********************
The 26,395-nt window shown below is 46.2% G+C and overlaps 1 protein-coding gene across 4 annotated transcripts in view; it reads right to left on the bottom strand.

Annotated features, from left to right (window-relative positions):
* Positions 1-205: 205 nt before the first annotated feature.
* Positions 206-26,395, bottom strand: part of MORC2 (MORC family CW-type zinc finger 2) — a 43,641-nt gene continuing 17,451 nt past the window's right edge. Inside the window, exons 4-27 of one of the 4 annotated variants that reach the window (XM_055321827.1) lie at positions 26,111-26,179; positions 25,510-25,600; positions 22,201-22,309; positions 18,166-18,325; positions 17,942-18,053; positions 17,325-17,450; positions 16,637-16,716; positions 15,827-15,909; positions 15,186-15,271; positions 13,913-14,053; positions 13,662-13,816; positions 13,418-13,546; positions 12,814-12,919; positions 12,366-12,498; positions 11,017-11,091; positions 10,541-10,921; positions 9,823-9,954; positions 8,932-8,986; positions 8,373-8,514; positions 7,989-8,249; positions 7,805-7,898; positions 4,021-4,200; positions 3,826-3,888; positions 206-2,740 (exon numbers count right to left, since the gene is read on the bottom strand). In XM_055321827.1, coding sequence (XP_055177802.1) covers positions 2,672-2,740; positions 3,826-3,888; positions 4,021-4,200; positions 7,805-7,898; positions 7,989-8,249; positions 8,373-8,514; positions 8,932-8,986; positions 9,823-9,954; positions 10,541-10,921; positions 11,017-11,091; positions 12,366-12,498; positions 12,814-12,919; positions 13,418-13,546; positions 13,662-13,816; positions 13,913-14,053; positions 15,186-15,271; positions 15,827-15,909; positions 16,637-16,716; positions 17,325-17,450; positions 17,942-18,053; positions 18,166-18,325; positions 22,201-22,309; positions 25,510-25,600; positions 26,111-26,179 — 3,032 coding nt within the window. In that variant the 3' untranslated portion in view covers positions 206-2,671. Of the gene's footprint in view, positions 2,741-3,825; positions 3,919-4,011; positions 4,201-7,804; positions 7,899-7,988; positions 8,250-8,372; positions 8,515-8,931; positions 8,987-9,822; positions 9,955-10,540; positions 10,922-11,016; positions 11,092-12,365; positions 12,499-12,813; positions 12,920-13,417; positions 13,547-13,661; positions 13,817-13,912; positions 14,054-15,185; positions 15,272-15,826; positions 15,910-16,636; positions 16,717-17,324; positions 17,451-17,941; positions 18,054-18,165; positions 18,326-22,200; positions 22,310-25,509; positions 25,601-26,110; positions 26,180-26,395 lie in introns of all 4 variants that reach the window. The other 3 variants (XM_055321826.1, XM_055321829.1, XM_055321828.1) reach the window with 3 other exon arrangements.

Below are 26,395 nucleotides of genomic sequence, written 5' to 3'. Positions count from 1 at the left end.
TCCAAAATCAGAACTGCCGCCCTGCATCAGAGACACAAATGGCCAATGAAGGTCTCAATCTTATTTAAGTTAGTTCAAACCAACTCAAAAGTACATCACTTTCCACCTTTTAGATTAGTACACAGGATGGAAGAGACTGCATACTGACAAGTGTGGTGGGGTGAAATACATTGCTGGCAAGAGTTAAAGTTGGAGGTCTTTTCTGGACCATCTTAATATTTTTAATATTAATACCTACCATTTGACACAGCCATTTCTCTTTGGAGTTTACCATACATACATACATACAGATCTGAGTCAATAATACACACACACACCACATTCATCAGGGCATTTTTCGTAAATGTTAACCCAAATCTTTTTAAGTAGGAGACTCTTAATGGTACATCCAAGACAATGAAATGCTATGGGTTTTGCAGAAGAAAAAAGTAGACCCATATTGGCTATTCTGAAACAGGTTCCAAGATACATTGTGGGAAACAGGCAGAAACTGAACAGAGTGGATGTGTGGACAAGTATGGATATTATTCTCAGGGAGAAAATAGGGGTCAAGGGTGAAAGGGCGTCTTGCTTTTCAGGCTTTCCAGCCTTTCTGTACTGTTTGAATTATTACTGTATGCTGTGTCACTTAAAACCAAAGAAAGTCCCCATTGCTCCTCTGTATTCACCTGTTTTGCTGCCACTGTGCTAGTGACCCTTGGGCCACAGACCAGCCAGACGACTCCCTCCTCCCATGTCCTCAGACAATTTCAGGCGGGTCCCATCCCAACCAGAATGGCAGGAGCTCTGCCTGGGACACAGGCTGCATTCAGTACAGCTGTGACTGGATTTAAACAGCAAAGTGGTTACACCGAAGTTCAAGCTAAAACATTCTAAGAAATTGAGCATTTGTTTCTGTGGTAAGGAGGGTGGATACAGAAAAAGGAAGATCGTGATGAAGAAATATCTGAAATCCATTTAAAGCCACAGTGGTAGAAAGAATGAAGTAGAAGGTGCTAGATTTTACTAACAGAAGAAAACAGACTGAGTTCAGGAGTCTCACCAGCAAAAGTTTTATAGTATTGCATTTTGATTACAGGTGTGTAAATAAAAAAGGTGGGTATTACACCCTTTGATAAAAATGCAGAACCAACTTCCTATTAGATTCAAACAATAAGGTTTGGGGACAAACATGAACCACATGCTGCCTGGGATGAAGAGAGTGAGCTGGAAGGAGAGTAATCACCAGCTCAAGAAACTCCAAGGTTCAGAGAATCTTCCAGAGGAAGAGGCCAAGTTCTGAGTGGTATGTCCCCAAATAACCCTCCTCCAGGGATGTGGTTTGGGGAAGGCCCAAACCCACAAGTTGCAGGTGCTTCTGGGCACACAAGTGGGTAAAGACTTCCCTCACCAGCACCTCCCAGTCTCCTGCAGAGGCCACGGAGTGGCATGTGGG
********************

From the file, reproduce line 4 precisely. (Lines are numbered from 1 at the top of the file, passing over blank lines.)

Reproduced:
* Positions 206-26,395, bottom strand: part of MORC2 (MORC family CW-type zinc finger 2) — a 43,641-nt gene continuing 17,451 nt past the window's right edge. Inside the window, exons 4-27 of one of the 4 annotated variants that reach the window (XM_055321827.1) lie at positions 26,111-26,179; positions 25,510-25,600; positions 22,201-22,309; positions 18,166-18,325; positions 17,942-18,053; positions 17,325-17,450; positions 16,637-16,716; positions 15,827-15,909; positions 15,186-15,271; positions 13,913-14,053; positions 13,662-13,816; positions 13,418-13,546; positions 12,814-12,919; positions 12,366-12,498; positions 11,017-11,091; positions 10,541-10,921; positions 9,823-9,954; positions 8,932-8,986; positions 8,373-8,514; positions 7,989-8,249; positions 7,805-7,898; positions 4,021-4,200; positions 3,826-3,888; positions 206-2,740 (exon numbers count right to left, since the gene is read on the bottom strand). In XM_055321827.1, coding sequence (XP_055177802.1) covers positions 2,672-2,740; positions 3,826-3,888; positions 4,021-4,200; positions 7,805-7,898; positions 7,989-8,249; positions 8,373-8,514; positions 8,932-8,986; positions 9,823-9,954; positions 10,541-10,921; positions 11,017-11,091; positions 12,366-12,498; positions 12,814-12,919; positions 13,418-13,546; positions 13,662-13,816; positions 13,913-14,053; positions 15,186-15,271; positions 15,827-15,909; positions 16,637-16,716; positions 17,325-17,450; positions 17,942-18,053; positions 18,166-18,325; positions 22,201-22,309; positions 25,510-25,600; positions 26,111-26,179 — 3,032 coding nt within the window. In that variant the 3' untranslated portion in view covers positions 206-2,671. Of the gene's footprint in view, positions 2,741-3,825; positions 3,919-4,011; positions 4,201-7,804; positions 7,899-7,988; positions 8,250-8,372; positions 8,515-8,931; positions 8,987-9,822; positions 9,955-10,540; positions 10,922-11,016; positions 11,092-12,365; positions 12,499-12,813; positions 12,920-13,417; positions 13,547-13,661; positions 13,817-13,912; positions 14,054-15,185; positions 15,272-15,826; positions 15,910-16,636; positions 16,717-17,324; positions 17,451-17,941; positions 18,054-18,165; positions 18,326-22,200; positions 22,310-25,509; positions 25,601-26,110; positions 26,180-26,395 lie in introns of all 4 variants that reach the window. The other 3 variants (XM_055321826.1, XM_055321829.1, XM_055321828.1) reach the window with 3 other exon arrangements.